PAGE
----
Bank of America, Citigroup Losses Reflect the Economy
Saturday, January 17, 2009
The large fourth-quarter losses reported yesterday by Bank of America and Citigroup showed the depth of the recession during the last three months of 2008, while the details suggested that the economy continues to deteriorate.
Both companies reported that losses on a wide range of loans were not just increasing but accelerating, as customers of all descriptions struggle to make payments. Defaults on credit card loans rose to record heights.
The government has now invested more than $90 billion in the two companies, hoping to lift them and the broader economy simultaneously. But the rising losses threaten to outpace the government's efforts.
Citigroup, which reported a fourth-quarter loss of $8.29 billion, announced another round of restructuring. The company said it will segregate a number of units it hopes to sell, amounting to about one-third of the company, in a new entity called Citi Holdings.
The move is a combination of theater and substance. Citigroup and its shareholders will still own all of the business units until buyers can be found, not an easy task in the present economic environment. But Citi Holdings will have its own management team, allowing each half of the company to focus on its own needs, problems and opportunities. And the distinction may allow investors to start appraising the future.
The sales eventually would shrink Citigroup to about $1.1 trillion in total assets from $2.4 trillion at the end of 2007, the firm said. The remaining company will reclaim the Citicorp name and return to its historic roots as a comprehensive bank for large businesses around the world and a retail bank in select countries including the United States, Mexico and South Korea.
"Our competitive advantage is our global presence," chief executive Vikram Pandit said on a conference call yesterday. He also thanked his employees for persisting through the company's struggles, saying, "It is hard for people who are not here to understand the magnitude of change that we have gone through at Citi."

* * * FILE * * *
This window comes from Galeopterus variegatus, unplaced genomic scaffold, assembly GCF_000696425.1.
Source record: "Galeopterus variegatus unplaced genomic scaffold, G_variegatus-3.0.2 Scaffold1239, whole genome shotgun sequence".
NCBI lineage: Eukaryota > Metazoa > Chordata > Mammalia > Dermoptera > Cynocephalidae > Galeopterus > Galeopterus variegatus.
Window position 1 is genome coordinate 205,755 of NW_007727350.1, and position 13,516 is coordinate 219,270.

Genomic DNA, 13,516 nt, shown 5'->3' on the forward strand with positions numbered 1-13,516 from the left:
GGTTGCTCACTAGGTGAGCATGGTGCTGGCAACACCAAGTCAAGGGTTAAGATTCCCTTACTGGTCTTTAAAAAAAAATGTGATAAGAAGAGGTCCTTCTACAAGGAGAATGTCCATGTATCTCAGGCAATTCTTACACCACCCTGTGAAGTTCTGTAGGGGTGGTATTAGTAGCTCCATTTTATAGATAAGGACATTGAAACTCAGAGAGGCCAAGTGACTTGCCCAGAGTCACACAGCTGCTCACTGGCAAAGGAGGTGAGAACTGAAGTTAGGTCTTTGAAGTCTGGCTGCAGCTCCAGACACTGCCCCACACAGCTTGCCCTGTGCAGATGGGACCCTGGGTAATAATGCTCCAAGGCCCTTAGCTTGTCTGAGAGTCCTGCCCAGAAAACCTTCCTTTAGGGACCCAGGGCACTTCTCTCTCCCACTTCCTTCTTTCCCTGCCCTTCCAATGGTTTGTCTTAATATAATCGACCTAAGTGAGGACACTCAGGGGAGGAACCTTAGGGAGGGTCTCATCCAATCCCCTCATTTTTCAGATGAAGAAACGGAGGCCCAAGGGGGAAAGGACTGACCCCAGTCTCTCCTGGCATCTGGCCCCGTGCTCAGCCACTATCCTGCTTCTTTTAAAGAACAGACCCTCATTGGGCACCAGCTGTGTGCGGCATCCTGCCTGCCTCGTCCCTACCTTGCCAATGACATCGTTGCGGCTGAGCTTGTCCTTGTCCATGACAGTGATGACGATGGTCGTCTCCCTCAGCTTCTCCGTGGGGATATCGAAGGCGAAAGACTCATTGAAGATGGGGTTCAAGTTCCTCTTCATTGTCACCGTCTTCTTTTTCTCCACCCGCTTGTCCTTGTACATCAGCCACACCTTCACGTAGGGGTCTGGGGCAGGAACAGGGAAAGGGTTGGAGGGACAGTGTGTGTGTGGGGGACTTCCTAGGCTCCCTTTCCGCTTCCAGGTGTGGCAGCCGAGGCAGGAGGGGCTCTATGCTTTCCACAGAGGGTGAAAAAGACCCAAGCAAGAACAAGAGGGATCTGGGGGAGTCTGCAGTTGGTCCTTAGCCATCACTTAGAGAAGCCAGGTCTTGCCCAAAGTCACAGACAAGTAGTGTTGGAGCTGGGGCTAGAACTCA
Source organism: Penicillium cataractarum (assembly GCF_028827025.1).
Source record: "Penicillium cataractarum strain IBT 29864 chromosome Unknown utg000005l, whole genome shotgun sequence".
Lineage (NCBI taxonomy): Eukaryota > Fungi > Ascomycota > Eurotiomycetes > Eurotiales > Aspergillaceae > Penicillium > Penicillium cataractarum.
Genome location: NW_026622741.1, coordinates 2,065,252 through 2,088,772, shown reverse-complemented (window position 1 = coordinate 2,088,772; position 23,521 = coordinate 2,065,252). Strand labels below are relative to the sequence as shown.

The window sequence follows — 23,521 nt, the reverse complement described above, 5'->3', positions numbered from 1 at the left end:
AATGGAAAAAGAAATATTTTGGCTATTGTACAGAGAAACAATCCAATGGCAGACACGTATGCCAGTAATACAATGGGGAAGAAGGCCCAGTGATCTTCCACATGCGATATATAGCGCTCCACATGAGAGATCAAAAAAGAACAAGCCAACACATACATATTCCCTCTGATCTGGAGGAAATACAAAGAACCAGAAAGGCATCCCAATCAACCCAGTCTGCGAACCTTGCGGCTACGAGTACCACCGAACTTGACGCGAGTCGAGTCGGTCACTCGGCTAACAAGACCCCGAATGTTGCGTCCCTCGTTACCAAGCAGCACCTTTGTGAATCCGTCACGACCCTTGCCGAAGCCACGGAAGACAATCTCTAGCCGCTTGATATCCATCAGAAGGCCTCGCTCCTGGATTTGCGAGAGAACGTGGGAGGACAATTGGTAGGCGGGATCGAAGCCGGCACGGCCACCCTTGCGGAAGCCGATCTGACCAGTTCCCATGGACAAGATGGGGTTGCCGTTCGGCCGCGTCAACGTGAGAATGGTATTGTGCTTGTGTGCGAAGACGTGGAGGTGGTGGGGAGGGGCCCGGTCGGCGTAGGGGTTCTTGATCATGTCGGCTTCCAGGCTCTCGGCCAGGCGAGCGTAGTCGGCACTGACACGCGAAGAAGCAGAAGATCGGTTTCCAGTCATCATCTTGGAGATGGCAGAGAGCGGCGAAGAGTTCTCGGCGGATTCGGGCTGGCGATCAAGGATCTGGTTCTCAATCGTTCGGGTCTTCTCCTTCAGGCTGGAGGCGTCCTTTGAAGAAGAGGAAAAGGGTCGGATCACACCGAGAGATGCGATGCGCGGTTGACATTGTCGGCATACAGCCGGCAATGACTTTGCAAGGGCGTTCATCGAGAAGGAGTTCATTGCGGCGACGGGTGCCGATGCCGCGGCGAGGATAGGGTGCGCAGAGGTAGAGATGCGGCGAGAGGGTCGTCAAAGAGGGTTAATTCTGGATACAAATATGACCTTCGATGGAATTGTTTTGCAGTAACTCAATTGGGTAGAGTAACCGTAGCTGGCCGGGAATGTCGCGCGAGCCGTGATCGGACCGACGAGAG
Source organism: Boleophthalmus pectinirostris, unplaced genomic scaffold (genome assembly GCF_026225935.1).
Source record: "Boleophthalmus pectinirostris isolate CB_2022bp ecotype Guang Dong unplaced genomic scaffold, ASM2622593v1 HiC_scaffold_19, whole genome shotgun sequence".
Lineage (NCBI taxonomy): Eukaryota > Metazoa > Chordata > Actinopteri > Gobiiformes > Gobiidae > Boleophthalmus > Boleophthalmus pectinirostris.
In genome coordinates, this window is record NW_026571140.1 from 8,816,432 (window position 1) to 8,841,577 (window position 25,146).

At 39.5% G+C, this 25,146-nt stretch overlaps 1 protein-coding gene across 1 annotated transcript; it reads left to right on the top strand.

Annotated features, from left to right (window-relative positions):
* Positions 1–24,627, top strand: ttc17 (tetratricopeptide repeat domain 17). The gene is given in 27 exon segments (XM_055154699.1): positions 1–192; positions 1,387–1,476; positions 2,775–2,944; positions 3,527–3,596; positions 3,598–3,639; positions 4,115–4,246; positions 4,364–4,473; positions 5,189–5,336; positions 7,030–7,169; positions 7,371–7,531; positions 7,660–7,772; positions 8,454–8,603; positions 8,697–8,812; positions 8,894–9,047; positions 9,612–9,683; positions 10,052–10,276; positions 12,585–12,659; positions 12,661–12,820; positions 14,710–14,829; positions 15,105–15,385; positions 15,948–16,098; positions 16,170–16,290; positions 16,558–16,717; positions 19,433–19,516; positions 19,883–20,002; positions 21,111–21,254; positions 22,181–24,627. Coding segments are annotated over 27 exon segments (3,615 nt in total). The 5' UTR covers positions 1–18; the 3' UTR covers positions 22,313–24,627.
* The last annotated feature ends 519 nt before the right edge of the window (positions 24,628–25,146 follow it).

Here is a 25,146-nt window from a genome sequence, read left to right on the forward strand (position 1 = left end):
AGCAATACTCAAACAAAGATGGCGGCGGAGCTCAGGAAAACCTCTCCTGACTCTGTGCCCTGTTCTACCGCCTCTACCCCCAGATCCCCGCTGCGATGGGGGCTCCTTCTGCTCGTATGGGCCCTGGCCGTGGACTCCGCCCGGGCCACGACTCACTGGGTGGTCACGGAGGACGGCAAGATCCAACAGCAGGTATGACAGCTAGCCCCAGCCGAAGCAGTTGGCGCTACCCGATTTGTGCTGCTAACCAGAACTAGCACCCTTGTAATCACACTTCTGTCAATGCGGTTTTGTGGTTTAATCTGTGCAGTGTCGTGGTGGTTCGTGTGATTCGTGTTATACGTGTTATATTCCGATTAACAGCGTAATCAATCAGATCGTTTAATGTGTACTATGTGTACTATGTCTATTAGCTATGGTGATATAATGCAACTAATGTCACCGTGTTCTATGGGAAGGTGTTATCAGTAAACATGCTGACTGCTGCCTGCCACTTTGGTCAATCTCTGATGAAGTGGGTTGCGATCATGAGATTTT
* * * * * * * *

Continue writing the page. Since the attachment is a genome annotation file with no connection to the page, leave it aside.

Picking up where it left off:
Bank of America, which reported a $1.79 billion fourth-quarter loss, said it needed another round of government assistance because of its acquisition of the troubled investment bank Merrill Lynch. Merrill lost $15.31 billion in the three months before the deal closed on Jan. 1. The government announced early yesterday it would invest $20 billion to help Bank of America absorb those losses and limit the company's losses on a portfolio of troubled loans.
Chief executive Kenneth D. Lewis yesterday defended his company against critics who said it should have renegotiated the deal with Merrill as its losses mounted.
"We just thought it was in the best interest of our company and our stockholders and the country to move forward with the original terms and timing," Lewis said.
The government's support for the merger has enraged critics outside the companies who complain that Merrill Lynch shareholders were essentially paid with taxpayer money, yet taxpayers may have little to show for this. The government chose not to take a large stake in Bank of America in exchange for the new round of assistance.
"To put it bluntly, it's disgusting," said Eric Hovde, chief executive of Hovde Capital Advisors. "Merrill Lynch shareholders are walking away with a good chunk of money for a company that was worth nothing. They're getting paid even though taxpayers are now going to have to step in and bail out Bank of America."